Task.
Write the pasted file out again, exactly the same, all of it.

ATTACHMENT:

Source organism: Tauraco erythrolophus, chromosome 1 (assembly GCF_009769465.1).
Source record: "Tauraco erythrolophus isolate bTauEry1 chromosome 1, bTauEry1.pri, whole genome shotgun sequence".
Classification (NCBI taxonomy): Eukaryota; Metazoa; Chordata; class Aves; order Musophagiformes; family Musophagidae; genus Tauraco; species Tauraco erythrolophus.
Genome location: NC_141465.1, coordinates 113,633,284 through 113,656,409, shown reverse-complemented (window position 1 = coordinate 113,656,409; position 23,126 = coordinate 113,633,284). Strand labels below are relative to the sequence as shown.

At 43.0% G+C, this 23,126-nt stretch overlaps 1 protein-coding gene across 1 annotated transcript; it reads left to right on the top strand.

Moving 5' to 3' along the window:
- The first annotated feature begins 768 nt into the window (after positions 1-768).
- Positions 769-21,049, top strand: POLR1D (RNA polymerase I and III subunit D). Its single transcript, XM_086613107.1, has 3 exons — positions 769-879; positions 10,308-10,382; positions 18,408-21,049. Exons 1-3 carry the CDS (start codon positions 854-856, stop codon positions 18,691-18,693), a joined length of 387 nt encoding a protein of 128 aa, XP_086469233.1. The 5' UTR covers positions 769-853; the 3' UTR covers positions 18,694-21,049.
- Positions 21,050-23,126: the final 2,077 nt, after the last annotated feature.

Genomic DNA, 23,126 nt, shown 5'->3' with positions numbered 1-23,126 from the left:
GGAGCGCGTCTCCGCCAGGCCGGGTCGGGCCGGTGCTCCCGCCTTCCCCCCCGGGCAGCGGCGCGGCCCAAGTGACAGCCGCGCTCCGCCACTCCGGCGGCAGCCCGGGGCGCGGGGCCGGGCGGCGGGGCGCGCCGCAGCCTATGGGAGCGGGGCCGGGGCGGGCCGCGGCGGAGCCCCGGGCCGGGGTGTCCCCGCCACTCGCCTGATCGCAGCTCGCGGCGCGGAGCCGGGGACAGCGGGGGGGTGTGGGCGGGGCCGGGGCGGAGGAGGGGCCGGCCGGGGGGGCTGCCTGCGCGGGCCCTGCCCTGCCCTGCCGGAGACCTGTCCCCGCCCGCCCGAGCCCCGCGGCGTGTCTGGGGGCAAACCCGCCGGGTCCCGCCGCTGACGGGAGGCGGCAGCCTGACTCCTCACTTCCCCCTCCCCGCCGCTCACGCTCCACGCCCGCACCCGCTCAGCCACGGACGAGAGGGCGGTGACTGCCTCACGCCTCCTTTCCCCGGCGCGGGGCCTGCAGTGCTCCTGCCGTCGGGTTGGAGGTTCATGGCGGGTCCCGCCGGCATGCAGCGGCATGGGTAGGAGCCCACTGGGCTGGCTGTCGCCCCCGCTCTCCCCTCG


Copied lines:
Source organism: Tauraco erythrolophus, chromosome 1 (assembly GCF_009769465.1).
Source record: "Tauraco erythrolophus isolate bTauEry1 chromosome 1, bTauEry1.pri, whole genome shotgun sequence".
Classification (NCBI taxonomy): Eukaryota; Metazoa; Chordata; class Aves; order Musophagiformes; family Musophagidae; genus Tauraco; species Tauraco erythrolophus.
Genome location: NC_141465.1, coordinates 113,633,284 through 113,656,409, shown reverse-complemented (window position 1 = coordinate 113,656,409; position 23,126 = coordinate 113,633,284). Strand labels below are relative to the sequence as shown.

At 43.0% G+C, this 23,126-nt stretch overlaps 1 protein-coding gene across 1 annotated transcript; it reads left to right on the top strand.

Moving 5' to 3' along the window:
- The first annotated feature begins 768 nt into the window (after positions 1-768).
- Positions 769-21,049, top strand: POLR1D (RNA polymerase I and III subunit D). Its single transcript, XM_086613107.1, has 3 exons — positions 769-879; positions 10,308-10,382; positions 18,408-21,049. Exons 1-3 carry the CDS (start codon positions 854-856, stop codon positions 18,691-18,693), a joined length of 387 nt encoding a protein of 128 aa, XP_086469233.1. The 5' UTR covers positions 769-853; the 3' UTR covers positions 18,694-21,049.
- Positions 21,050-23,126: the final 2,077 nt, after the last annotated feature.

Genomic DNA, 23,126 nt, shown 5'->3' with positions numbered 1-23,126 from the left:
GGAGCGCGTCTCCGCCAGGCCGGGTCGGGCCGGTGCTCCCGCCTTCCCCCCCGGGCAGCGGCGCGGCCCAAGTGACAGCCGCGCTCCGCCACTCCGGCGGCAGCCCGGGGCGCGGGGCCGGGCGGCGGGGCGCGCCGCAGCCTATGGGAGCGGGGCCGGGGCGGGCCGCGGCGGAGCCCCGGGCCGGGGTGTCCCCGCCACTCGCCTGATCGCAGCTCGCGGCGCGGAGCCGGGGACAGCGGGGGGGTGTGGGCGGGGCCGGGGCGGAGGAGGGGCCGGCCGGGGGGGCTGCCTGCGCGGGCCCTGCCCTGCCCTGCCGGAGACCTGTCCCCGCCCGCCCGAGCCCCGCGGCGTGTCTGGGGGCAAACCCGCCGGGTCCCGCCGCTGACGGGAGGCGGCAGCCTGACTCCTCACTTCCCCCTCCCCGCCGCTCACGCTCCACGCCCGCACCCGCTCAGCCACGGACGAGAGGGCGGTGACTGCCTCACGCCTCCTTTCCCCGGCGCGGGGCCTGCAGTGCTCCTGCCGTCGGGTTGGAGGTTCATGGCGGGTCCCGCCGGCATGCAGCGGCATGGGTAGGAGCCCACTGGGCTGGCTGTCGCCCCCGCTCTCCCCTCG